But McCutcheon’s son, Zion, who attended Briarcrest for two and a half years, tells a different story.
During his sophomore year in 2016, Zion got into a fight with another student who compared the Memphis protesters who peacefully shut down the Interstate 40 bridge to a violent scene where apes fought police officers in the movie “Rise of the Planet of the Apes.” Zion still has a scar on his neck where the student injured him.
This was not the only racist encounter Zion experienced at Briarcrest, including online bullying when he refused to stand during the national anthem at a school football game. But the fight over the film was especially painful.
The scar left by a ring worn by the other student “is a permanent reminder that somebody did something to me,” Zion said.
Memphis education historians and civil rights leaders who campaigned for desegregation questioned Briarcrest’s wholesale denial the school’s founding had nothing to do with white flight. The same would go for other private schools founded during that era, they said.
It would be “a heck of a coincidence” if Briarcrest’s sudden opening that attracted nearly 2,000 students in its first year had nothing to do with upholding racial segregation, said Marcus Pohlmann, a Rhodes College professor. He wrote Opportunity Lost, a book that chronicles the history of education in Memphis.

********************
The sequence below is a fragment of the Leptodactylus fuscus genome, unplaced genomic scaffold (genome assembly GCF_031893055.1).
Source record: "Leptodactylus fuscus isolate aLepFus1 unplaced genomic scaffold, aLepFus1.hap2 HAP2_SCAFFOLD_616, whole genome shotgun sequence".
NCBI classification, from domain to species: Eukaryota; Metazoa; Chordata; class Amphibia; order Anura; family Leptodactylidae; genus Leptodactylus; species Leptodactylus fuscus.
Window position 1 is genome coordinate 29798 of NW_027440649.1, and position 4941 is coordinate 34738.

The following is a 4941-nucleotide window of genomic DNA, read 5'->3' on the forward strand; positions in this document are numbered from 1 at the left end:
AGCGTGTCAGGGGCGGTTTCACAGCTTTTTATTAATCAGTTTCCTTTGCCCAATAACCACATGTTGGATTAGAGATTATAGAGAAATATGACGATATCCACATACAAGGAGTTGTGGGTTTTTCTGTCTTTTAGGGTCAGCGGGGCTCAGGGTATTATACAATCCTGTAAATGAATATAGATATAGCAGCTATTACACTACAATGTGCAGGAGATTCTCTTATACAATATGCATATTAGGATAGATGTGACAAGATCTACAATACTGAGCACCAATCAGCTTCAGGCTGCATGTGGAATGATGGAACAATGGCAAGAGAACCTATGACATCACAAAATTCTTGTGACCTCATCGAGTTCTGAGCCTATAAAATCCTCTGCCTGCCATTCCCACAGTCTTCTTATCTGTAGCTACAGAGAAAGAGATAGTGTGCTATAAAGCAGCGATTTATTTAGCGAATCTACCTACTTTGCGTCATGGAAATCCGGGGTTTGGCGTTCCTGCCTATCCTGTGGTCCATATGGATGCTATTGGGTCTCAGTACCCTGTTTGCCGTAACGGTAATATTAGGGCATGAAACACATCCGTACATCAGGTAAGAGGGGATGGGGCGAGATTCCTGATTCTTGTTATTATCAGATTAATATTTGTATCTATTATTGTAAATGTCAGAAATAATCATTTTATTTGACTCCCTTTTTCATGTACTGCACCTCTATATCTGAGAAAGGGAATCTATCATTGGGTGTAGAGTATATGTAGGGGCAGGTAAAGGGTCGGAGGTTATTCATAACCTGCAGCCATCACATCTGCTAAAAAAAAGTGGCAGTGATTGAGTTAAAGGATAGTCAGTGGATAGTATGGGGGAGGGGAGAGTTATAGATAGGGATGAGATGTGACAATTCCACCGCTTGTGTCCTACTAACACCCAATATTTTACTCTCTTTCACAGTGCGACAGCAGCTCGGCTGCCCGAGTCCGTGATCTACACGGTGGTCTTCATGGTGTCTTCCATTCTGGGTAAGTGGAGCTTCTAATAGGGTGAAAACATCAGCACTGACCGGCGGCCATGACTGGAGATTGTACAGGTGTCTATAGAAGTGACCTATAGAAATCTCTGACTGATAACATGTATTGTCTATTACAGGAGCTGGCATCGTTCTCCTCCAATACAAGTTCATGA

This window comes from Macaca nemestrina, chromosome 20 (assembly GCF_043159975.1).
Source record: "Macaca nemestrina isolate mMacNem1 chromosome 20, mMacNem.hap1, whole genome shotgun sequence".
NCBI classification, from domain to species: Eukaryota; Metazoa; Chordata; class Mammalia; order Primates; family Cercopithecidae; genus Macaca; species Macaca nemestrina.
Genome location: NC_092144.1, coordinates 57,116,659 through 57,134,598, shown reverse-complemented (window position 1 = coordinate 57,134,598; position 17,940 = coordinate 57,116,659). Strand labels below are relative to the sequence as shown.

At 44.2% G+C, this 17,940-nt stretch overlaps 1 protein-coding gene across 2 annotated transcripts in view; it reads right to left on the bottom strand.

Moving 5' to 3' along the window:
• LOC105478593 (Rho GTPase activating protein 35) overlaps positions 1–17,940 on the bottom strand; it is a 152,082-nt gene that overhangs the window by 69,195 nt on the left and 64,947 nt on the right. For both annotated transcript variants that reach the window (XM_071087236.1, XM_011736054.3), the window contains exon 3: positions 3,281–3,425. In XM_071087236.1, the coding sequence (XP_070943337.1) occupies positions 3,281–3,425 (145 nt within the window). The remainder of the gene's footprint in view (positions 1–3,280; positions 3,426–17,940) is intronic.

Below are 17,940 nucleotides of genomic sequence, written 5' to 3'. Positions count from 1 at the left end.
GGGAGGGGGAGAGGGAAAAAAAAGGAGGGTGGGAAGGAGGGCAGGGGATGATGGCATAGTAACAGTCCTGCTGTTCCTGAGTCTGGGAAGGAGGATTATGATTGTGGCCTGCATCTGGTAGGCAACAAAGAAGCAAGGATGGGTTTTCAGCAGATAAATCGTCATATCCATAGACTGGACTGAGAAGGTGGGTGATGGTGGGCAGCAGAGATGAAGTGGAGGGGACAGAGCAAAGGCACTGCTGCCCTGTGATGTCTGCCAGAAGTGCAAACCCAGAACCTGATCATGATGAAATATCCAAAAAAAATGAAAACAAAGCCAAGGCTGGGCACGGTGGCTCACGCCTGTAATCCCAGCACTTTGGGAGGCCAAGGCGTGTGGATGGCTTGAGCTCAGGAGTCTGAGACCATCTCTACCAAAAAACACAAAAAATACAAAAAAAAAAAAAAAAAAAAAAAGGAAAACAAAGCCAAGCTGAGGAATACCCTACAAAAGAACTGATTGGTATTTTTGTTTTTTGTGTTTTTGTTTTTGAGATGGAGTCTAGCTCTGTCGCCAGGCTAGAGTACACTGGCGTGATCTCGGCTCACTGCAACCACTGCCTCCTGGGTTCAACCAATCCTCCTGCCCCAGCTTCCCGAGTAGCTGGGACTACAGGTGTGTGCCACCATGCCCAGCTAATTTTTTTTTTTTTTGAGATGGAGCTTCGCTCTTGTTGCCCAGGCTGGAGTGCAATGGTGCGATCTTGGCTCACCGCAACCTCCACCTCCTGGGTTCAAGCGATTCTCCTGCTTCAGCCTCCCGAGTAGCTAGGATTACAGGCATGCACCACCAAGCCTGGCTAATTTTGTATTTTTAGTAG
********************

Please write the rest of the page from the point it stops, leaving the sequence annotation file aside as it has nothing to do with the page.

“I think at some of those schools, they weren’t necessarily stirring segregationist attitudes, but they were certainly capitalizing on it,” he said. “There’s no getting around that. … They certainly facilitated that white flight.”
James Lawson, a pastor and prominent civil rights activist in Memphis in the 1960s, was more direct: “There’s no doubt in my mind that the academies system … began as a segregated school system and to provide a white alternative to the public schools,” said Lawson, now 90 and living in California. “That’s how they began. Any 2019 effort to pretend ‘we were just a private school providing choice’ is nothing less than a clear lie.”
Sonya H. Smith, a longtime education advocate in Memphis’ Frayser neighborhood, said private schools have a long way to go to gain the trust of African-Americans. Her daughter attended a predominately white private school for students with disabilities in the early 1990s.
“It just makes me know that the private schools that are considered the best were not created with us in mind,” Smith said.